The fact that there isn’t a single truth (ie, “Russell’s paradox”) means that science is consistent concerning how reality functions, but inconsistent (thus in practice an eternal carousel) concerning what reality is. That is, we can model how reality functions consistently (albeit always in at least two orthogonal aspects according to “the axiom of choice”), but we can’t clarify what it is.
The obstacle to clarify what reality is, is that such a clarification thus is a paradox per definition (according to Russell’s paradox), and that paradoxes are abstract contradictions, not real things. In order to be real things, A has to is true in B at the same time as A is false in B. This problem can be solved literally by imagining a process that contains A in B and in D (as particle physics does with “the mechanism” (ie, process) “Higgs particle”), but the problem with this solution is that it splits single A:s between B and D, meaning that a representation of single thing (eg, a painting of a pipe) equals the thing the representation represents (ie, a pipe), see Magritte’s painting “Ceci, ce’st ne pas une pipe”, when no thing can be both real and abstract at the same time, ie, can’t cross the boundary between reality and dream.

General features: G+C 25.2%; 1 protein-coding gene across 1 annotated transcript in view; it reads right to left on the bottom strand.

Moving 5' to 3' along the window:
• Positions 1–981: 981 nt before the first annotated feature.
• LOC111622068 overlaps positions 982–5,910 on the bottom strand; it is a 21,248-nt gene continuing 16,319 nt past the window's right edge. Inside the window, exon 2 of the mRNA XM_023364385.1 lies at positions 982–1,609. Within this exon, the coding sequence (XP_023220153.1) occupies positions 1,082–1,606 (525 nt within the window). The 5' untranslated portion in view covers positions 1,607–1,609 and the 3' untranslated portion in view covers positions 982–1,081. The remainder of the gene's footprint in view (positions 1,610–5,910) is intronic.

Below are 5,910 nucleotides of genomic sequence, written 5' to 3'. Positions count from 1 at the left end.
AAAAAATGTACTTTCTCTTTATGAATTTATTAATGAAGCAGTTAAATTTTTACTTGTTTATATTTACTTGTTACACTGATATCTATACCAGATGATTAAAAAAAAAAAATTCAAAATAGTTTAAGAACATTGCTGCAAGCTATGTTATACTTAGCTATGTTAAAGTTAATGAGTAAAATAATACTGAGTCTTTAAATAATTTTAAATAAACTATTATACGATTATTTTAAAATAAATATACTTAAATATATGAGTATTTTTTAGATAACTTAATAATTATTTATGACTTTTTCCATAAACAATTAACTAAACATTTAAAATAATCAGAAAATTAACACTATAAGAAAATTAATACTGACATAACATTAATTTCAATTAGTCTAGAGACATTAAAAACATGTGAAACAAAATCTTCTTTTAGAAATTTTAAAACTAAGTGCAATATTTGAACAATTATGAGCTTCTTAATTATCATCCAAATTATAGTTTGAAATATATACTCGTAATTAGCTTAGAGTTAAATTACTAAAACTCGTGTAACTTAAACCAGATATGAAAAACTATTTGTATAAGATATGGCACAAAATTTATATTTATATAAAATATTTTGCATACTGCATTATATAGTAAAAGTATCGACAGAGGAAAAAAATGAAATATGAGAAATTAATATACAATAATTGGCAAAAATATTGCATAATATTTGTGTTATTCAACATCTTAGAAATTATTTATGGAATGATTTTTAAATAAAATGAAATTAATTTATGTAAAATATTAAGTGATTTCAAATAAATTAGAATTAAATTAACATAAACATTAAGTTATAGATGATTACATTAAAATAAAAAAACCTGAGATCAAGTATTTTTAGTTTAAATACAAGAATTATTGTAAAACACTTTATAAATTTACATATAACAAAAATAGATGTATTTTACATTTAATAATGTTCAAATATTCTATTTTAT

This matter is primarily not a question of what reality is, but rather of whether we can express what reality is using conceptualization. None-the less, the matter lacks a solution already on this level, because conceptualization is internally contradictory. We simply can’t express what reality is even if reality is unambiguous. However, at a more fundamental level, the matter is a question of whether reality is unambiguous or not, and, unfortunately, the answer appears to be that reality is ambiguous, and thus that we couldn’t have expressed what reality is even if conceptualization hadn’t been contradictory. The matter thus lacks a solution fundamentally. There simply isn’t any way to clarify what reality is.